Trending News: New study sheds light on shame
Have you done something in the past that makes you feel ashamed? Whenever you think about this event, do feelings of sadness start bubbling up? Are you keeping whatever happened a secret?
If so, you aren’t alone. The truth is most of us have done something in the past that we deeply regret. And if you are like most folks, that “thing” you did is something you don’t share with others.
But maybe you should.
According to a new study released by the American Psychological Association, people who felt shame about a secret were more likely to ruminate over it when compared to folks who felt guilty about their secret.
You may be wondering what the difference is between the two terms? In simple speak, shame is a painful feeling about something we’ve done to another that we perceive as dishonorable.
Conversely, guilt is a feeling of responsibility for some wrongdoing against another, rather perceived or imagine.
Is this a distinction without a difference? Perhaps. But in the context of this study, it matters. Let me explain why.
Investigators asked 1000 people about their personal secrets and rather they felt shame or guilt. As part of the research, scientists asked participants how often they thought about what happened – and kept it hidden – during the prior month.
Folks who described themselves as feeling shameful gave “yes” responses to descriptors like “I am worthless”. On the flip side, people who identified with guilt responded with “yes” to statements like “I regret something I’ve done.”
The participants who identified with feelings of shame were more likely to ruminate over the event versus folks who held feelings of guilt.
That’s important because researchers point out that guilt encourages people to act whereas shame creates a sense of hopelessness.
Michael L. Slepian, Ph.D., lead author of the study and an Assistant Professor in the Management Division of Columbia University shared the following statement. “Almost everyone keeps secrets, and they may be harmful to our well-being, our relationships and our health.”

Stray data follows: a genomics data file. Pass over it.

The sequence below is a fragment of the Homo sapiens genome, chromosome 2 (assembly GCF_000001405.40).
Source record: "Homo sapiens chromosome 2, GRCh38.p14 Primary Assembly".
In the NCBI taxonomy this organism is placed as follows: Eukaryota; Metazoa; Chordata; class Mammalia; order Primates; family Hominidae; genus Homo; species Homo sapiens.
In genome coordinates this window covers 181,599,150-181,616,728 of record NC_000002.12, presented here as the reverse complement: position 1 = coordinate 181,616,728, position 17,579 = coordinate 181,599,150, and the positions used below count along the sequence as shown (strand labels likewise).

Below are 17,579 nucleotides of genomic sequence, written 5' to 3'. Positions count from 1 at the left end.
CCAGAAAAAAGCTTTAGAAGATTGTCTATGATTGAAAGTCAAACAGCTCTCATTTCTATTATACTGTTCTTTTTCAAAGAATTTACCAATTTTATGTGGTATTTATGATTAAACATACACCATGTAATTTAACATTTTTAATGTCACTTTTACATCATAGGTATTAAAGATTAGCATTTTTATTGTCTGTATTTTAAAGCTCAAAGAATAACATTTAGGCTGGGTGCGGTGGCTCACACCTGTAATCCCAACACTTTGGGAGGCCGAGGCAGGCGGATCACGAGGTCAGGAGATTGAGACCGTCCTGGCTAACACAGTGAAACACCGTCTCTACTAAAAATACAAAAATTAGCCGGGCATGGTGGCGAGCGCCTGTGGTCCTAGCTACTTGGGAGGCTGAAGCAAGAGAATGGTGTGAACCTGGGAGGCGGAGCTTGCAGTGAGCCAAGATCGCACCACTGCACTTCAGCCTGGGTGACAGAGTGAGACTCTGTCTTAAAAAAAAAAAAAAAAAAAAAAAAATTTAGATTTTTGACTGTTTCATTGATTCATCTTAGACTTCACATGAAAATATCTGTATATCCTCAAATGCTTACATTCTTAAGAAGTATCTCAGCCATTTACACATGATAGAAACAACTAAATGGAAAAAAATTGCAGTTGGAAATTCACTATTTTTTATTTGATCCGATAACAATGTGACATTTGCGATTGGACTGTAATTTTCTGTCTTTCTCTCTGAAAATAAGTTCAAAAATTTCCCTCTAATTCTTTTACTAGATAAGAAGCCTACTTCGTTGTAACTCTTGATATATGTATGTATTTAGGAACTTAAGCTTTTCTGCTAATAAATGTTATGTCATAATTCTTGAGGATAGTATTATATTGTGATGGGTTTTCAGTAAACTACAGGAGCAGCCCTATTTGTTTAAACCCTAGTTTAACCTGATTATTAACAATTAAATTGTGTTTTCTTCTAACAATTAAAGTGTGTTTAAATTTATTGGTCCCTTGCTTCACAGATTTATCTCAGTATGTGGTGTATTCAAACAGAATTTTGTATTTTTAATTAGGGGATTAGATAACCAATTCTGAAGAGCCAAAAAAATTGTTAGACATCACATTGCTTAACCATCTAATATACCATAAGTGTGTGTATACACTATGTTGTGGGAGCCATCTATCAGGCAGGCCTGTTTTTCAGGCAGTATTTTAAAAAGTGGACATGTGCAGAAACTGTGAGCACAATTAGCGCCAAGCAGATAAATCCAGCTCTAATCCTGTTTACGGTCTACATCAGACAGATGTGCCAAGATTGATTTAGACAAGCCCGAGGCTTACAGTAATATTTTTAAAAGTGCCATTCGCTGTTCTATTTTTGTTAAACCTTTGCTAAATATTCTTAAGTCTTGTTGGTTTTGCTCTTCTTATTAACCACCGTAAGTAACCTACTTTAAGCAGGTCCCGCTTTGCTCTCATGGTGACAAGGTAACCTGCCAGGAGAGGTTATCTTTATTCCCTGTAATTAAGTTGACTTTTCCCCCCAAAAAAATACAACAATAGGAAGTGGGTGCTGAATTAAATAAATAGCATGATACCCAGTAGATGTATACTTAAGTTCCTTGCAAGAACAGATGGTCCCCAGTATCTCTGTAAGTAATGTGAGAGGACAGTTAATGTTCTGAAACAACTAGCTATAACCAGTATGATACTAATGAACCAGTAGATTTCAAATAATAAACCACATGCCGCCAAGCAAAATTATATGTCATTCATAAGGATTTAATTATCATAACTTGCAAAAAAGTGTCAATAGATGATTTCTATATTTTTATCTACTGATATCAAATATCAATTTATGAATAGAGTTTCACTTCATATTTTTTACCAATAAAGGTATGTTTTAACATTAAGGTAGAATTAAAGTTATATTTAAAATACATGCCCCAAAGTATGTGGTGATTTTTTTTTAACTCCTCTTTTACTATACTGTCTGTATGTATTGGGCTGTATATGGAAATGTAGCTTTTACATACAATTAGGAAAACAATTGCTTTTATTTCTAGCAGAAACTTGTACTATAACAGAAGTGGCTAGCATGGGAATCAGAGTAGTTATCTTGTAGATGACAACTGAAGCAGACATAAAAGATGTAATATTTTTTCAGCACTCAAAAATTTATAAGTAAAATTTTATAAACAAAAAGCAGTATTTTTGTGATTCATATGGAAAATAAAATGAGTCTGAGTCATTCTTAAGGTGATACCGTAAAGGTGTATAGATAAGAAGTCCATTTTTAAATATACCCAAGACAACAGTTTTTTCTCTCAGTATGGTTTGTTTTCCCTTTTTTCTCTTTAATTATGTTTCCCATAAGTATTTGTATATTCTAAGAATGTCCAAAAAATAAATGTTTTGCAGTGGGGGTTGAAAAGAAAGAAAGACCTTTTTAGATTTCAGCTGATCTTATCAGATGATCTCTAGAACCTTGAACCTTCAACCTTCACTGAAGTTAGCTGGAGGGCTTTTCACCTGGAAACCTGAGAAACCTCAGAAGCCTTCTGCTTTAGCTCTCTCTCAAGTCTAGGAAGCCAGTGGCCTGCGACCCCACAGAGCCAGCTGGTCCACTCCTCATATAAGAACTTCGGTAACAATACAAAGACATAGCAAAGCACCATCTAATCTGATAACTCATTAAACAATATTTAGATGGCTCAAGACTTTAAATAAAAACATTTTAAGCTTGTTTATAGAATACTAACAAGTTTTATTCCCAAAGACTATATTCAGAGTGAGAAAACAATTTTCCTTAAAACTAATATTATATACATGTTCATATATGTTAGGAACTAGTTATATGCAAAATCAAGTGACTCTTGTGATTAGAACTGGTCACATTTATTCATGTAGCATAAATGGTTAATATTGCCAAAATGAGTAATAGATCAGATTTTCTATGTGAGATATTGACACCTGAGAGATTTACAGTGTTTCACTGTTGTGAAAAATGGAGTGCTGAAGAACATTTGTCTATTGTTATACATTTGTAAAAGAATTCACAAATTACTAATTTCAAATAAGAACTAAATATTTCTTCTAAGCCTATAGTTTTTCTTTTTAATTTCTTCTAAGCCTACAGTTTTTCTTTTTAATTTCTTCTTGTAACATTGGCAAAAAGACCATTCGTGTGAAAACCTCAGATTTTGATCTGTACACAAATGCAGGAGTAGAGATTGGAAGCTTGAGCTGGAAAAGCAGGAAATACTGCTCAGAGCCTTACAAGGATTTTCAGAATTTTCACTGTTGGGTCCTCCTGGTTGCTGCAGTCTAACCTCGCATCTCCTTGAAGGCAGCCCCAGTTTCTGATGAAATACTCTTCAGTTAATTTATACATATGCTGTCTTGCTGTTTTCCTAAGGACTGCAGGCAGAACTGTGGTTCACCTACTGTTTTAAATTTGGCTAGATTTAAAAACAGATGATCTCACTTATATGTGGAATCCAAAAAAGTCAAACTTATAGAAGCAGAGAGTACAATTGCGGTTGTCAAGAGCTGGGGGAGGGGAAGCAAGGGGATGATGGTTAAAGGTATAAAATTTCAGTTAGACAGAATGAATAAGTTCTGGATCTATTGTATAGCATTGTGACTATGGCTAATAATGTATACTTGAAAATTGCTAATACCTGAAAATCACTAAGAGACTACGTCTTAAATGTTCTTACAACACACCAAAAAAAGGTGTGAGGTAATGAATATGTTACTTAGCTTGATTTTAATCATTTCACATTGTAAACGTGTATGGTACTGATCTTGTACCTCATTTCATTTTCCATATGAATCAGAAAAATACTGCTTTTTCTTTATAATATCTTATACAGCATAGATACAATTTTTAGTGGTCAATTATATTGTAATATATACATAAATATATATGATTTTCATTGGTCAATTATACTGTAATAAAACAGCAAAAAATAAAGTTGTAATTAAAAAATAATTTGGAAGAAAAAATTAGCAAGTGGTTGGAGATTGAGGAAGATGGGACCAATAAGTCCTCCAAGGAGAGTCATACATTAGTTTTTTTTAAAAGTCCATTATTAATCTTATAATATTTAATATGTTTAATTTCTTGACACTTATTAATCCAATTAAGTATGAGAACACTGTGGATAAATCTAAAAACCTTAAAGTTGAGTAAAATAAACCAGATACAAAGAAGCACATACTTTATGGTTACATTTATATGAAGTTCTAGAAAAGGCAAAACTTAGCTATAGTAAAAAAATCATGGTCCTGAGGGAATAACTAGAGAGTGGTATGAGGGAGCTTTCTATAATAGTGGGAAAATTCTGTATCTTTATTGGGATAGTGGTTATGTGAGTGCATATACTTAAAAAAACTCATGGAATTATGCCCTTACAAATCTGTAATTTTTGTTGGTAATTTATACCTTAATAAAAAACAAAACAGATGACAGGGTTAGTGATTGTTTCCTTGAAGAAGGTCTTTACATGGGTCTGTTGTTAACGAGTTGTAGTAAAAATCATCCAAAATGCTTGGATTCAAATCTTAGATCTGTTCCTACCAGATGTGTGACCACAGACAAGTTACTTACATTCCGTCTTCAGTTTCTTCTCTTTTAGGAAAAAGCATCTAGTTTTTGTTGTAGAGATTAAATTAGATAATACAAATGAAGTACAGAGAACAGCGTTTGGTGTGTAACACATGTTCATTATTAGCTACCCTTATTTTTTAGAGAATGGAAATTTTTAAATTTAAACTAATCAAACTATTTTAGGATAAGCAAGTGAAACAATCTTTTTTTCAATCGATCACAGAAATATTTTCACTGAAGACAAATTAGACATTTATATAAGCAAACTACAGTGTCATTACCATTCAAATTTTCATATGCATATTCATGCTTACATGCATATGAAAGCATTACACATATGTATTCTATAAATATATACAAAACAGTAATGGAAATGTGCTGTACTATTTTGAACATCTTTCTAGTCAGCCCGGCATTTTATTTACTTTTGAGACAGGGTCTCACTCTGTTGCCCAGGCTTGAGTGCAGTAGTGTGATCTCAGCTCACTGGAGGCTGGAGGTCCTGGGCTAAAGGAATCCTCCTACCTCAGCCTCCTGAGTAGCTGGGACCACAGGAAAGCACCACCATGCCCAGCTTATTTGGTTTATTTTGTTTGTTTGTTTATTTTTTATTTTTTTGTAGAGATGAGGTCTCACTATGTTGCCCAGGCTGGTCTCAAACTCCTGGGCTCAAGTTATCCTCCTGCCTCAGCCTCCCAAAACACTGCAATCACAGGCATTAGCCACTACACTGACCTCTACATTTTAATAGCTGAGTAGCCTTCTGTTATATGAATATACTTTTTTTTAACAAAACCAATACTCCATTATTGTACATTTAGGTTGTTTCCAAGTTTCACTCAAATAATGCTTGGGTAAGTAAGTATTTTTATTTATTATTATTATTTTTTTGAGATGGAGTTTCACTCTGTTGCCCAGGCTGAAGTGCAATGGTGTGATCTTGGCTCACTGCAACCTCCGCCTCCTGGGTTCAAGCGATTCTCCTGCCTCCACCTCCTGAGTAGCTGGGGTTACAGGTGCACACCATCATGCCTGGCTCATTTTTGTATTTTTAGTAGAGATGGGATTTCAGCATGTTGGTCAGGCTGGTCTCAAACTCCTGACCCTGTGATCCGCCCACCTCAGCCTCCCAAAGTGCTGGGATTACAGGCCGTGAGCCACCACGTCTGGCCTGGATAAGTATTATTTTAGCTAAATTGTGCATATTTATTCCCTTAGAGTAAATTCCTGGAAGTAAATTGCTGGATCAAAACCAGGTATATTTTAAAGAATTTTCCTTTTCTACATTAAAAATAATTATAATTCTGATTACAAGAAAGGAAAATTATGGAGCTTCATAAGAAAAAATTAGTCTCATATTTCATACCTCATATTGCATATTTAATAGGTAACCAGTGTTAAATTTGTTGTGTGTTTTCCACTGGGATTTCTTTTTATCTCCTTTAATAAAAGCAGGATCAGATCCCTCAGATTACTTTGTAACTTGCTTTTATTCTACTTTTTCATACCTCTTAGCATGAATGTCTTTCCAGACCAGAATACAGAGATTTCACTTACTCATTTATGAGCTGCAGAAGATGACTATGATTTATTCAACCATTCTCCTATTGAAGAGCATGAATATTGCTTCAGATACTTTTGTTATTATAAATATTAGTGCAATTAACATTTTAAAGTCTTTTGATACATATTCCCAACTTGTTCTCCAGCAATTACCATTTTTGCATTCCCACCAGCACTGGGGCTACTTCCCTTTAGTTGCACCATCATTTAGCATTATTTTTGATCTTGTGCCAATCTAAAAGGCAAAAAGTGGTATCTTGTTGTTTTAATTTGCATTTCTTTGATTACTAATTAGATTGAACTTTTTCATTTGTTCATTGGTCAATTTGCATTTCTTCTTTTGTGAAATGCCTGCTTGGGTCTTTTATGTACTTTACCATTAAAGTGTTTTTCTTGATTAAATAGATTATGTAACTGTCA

“Hiding a secret is largely driven by how often a person is having a conversation related to the secret with the person whom he or she is hiding it from, not how he or she feels about the secret,” Slepian adds.
Previous studies suggest holding shame can adversely impact your health. So, is there anything you can do release these feelings and work through?
Guy Counseling spoke to licensed psychotherapist Tommy Fransen about the concept of shame and mental health to gain his perspective.
“Shame has a way of eroding our self-esteem. It can also damage our mental health by acting as a trigger for a number of unpleasant mood states, such as anxiety and depression,” says Fransen.
“One of the best ways of working through is by talking to someone you feel safe with and not holding back. This can be a close friend or clergy member. A counselor is also a great choice. But it’s important to give voice to whatever you feel ashamed about – otherwise, it stays locks inside and builds into a toxic morass.”
Fransen also adds that living in the present through mindfulness and engaging in self-compassion can also help with the working through process.
“Self-forgiveness and self-compassion can go a long way in ameliorating shame. It’s not an instant fix but it does help over the course of time,” he adds.
So, the bottom line is that if you feel bad about something you’ve done in the past, don’t keep it to yourself. Open up to someone and share.
Finally, recognize that all of us have done things that are hurtful to others, unintentionally and intentionally.